and groups, including companies
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    and governments, decide how they
    will use limited resources to produce
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    and distribute goods and services.
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    Learning a foreign language opens
    a door to a world of opportunities.
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    It enhances your marketability
    in most careers,
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    and expands your cultural understanding
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    and ability to communicate
    in a global society.
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    Degree specializations include
    Arabic, Chinese, French, Japanese,
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    German, Latin, Russian, and Spanish.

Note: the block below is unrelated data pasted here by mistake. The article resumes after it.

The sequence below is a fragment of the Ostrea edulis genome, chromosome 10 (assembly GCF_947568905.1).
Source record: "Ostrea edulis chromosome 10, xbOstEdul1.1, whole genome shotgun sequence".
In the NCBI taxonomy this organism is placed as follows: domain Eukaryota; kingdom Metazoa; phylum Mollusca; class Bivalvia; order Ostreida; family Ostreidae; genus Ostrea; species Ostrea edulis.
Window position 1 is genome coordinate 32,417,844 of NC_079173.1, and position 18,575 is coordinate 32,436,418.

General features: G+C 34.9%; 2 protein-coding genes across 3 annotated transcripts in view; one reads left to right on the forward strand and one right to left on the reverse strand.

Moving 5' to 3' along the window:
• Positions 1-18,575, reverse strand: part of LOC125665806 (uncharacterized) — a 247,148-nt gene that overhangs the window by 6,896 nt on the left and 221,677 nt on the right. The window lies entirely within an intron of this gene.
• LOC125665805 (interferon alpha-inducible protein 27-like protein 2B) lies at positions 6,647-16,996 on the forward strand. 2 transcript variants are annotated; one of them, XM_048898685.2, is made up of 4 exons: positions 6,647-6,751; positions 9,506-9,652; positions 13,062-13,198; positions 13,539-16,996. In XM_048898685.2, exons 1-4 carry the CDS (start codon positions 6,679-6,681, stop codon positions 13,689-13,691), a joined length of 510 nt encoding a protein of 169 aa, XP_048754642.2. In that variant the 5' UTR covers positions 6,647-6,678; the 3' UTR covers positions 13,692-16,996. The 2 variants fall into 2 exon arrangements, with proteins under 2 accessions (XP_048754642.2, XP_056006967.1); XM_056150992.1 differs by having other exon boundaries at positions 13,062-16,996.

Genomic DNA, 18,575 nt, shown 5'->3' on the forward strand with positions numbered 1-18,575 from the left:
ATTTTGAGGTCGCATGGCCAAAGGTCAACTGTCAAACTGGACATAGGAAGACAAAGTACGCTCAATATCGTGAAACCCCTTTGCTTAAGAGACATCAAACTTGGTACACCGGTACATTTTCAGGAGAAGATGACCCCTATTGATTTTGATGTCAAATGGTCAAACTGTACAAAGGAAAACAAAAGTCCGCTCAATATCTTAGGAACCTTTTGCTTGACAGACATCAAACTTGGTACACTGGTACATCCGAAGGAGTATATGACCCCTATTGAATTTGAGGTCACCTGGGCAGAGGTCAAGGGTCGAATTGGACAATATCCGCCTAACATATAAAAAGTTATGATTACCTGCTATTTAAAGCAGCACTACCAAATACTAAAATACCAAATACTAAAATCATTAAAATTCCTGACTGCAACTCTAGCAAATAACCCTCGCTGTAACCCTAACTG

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    The Ancient Greek philosopher
    Socrates said, quote,
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    "The unexamined life is not worth living."
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    And he believed philosophy,
    the love of wisdom,
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    was the most important pursuit of all.
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    Philosophy is a collection of disciplines
    designed to deepen your understanding
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    of yourself, the world around you,
    and the relationship between the two.